In California, the Financial Responsibility Law requires that an SR-1 form should be submitted to the DMV where: (a) there is more than $750 of property damage resulting from the collision; (b) anyone is injured (now matter how minor); [ or (c) there is a resulting death.] In this case, the other party is claiming injury through his attorney. As noted above, your insurance co. can (and is contractually obligated to) advise you on this matter and will assign an attorney to handle defense of the claim if necessary. Often, your insurance company or agent will even file an SR-1 form for you if there is a claim. I would check to see if they did submit the SR-1 on your behalf and if not, I would do so myself-- so that you do not have a problem with the DMV. Just indicate on your SR-1 that you were not injured, and that you believe the property damage is only minimal.
Contact a local attorney. They will have the best knowledge besides the DMV.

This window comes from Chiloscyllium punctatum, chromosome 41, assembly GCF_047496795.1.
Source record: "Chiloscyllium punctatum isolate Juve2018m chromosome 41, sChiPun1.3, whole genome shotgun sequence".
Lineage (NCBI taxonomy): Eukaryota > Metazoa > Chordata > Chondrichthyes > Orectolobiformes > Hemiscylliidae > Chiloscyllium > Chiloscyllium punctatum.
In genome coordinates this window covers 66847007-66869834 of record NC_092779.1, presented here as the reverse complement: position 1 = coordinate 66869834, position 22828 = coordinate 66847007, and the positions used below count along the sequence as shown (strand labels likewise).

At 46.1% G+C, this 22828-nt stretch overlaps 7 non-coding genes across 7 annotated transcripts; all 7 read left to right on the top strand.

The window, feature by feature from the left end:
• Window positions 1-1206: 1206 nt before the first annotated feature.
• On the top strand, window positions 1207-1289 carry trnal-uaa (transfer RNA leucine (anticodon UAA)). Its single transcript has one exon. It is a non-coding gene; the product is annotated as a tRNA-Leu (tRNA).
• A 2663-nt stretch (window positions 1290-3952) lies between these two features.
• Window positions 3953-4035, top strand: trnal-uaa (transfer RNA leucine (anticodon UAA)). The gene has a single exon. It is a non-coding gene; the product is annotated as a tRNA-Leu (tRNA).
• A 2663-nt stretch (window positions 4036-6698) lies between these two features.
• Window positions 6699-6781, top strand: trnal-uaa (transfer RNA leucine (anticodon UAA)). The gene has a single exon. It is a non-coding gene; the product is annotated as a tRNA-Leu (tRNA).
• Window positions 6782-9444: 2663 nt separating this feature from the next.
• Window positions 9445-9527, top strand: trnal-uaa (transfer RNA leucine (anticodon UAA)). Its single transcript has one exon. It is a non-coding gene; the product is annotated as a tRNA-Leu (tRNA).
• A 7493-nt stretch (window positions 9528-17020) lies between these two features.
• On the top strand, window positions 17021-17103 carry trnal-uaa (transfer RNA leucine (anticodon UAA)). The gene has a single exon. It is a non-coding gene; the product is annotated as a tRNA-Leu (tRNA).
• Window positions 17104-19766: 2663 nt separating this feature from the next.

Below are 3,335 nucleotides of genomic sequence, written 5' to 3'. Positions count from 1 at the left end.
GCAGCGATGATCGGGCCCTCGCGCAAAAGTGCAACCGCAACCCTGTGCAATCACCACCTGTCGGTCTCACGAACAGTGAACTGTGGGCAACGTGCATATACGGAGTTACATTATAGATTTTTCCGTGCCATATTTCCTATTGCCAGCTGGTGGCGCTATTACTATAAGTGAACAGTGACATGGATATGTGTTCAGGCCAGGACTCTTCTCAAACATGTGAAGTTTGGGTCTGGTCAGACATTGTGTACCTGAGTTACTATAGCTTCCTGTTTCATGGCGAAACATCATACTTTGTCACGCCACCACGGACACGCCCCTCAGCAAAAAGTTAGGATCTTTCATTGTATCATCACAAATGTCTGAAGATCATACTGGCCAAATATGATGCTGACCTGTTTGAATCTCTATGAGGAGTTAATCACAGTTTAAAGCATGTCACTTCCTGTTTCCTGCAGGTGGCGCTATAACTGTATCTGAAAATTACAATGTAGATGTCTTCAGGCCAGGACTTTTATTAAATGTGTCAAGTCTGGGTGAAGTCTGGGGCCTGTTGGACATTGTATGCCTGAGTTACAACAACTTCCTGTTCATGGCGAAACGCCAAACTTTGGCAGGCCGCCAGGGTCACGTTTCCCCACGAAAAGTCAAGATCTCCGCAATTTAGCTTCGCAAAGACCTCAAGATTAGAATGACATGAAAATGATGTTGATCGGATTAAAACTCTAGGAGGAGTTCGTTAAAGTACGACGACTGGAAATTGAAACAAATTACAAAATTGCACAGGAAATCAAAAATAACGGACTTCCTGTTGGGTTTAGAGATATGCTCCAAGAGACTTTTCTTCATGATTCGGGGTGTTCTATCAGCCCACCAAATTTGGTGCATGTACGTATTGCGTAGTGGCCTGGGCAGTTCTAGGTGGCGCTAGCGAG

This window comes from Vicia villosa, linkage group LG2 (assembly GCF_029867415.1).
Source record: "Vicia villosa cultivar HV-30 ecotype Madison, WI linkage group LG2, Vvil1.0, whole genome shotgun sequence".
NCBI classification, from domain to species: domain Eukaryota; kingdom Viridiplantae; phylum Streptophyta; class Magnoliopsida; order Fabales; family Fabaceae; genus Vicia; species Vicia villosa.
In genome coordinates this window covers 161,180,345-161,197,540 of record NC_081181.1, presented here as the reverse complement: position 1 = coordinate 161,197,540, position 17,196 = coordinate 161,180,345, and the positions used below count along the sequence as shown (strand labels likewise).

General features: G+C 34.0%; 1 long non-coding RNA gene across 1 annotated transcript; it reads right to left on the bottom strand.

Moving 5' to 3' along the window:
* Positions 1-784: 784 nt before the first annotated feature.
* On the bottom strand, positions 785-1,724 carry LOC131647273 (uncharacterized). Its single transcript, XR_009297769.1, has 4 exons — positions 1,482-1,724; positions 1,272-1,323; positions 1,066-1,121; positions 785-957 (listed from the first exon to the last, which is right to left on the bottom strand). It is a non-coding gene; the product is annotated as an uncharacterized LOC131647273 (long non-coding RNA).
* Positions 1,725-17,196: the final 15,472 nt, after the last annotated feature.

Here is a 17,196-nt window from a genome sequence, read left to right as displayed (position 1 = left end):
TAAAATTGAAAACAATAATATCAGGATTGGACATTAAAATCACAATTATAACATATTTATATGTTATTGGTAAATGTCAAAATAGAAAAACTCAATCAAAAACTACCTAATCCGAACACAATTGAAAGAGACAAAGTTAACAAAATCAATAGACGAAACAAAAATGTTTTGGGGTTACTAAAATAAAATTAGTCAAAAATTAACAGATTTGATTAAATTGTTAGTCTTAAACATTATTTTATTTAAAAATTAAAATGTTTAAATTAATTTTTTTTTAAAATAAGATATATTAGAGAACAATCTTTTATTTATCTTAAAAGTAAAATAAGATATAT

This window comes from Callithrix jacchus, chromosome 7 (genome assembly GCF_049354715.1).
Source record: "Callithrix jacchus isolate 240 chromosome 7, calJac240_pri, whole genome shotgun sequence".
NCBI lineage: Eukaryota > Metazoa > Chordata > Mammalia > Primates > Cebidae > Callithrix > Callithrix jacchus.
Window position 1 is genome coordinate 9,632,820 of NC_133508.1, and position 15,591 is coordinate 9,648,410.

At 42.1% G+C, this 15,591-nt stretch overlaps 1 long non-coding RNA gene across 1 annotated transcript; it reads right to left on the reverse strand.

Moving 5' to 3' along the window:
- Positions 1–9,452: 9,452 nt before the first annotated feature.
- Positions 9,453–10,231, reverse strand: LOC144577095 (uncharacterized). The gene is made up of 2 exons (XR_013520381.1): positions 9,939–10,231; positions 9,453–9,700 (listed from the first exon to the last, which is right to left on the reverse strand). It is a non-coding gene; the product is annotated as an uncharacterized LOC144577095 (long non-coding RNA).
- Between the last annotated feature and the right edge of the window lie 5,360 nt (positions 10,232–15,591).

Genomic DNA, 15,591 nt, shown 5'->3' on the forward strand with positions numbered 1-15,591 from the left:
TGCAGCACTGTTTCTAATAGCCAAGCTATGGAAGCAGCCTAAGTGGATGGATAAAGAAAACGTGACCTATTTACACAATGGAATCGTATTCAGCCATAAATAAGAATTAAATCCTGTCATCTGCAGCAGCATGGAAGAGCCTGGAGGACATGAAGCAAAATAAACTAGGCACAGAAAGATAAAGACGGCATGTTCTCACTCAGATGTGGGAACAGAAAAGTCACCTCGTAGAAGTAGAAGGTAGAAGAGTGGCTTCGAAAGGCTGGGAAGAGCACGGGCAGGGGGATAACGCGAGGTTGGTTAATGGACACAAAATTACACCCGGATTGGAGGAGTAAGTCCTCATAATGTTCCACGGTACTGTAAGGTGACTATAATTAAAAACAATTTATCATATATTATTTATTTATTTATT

Randy Sevenish is licensed to practice law in the State of Indiana. The laws of your jurisdiction may differ and thus this answer is for informational and educational purposes only and is not to be considered as legal advice. Since all facts are not addressed in the question, this answer could change depending on other significant and important facts. This answer in no way constitutes an attorney-client relationship. Please speak with a local attorney to discuss your potential legal issue.
Your insurance company will automatically hire an attorney to represent you (them really, as it is their money that will be spent). They will tell you anything you need to do. Keep any photos you have of the crash, and write down anything you remember about it NOW, you will forget it later, and these things can take years.
licensed attorney in Montana. Your specific state laws may be different.
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